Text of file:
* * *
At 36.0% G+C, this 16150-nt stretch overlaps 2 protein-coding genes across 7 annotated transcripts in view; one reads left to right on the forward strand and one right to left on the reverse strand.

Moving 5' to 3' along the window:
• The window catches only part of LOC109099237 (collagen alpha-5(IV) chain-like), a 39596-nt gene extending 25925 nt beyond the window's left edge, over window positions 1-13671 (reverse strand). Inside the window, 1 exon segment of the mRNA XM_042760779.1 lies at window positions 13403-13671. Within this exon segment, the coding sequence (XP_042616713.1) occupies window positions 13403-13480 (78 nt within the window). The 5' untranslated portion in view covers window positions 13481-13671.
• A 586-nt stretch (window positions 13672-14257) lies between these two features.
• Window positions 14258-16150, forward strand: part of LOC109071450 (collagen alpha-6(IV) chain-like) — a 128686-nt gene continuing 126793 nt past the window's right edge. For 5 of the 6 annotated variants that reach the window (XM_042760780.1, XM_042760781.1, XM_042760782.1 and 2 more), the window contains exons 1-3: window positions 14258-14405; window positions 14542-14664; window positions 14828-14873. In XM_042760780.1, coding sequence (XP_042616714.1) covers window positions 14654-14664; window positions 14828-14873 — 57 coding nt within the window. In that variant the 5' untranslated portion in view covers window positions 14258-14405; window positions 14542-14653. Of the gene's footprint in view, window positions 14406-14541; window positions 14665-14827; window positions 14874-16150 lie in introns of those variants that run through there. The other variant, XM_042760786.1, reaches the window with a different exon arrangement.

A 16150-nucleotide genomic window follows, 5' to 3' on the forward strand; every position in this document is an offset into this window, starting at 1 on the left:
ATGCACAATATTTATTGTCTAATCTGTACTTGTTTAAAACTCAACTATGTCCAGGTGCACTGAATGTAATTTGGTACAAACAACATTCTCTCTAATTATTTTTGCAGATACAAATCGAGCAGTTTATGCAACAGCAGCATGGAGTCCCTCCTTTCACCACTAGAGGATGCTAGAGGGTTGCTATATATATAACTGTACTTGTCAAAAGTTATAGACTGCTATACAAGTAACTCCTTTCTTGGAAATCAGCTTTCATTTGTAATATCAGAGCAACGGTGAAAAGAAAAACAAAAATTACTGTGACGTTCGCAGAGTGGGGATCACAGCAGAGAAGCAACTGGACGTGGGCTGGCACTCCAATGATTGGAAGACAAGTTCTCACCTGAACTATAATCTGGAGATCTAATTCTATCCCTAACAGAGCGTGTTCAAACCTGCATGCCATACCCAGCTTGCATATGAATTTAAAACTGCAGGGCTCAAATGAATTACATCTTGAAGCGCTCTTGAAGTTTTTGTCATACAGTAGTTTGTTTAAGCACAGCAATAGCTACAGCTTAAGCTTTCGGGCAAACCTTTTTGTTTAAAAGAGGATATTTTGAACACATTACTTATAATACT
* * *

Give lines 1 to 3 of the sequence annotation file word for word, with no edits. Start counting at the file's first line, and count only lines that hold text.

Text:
At 36.0% G+C, this 16150-nt stretch overlaps 2 protein-coding genes across 7 annotated transcripts in view; one reads left to right on the forward strand and one right to left on the reverse strand.

Moving 5' to 3' along the window:
• The window catches only part of LOC109099237 (collagen alpha-5(IV) chain-like), a 39596-nt gene extending 25925 nt beyond the window's left edge, over window positions 1-13671 (reverse strand). Inside the window, 1 exon segment of the mRNA XM_042760779.1 lies at window positions 13403-13671. Within this exon segment, the coding sequence (XP_042616713.1) occupies window positions 13403-13480 (78 nt within the window). The 5' untranslated portion in view covers window positions 13481-13671.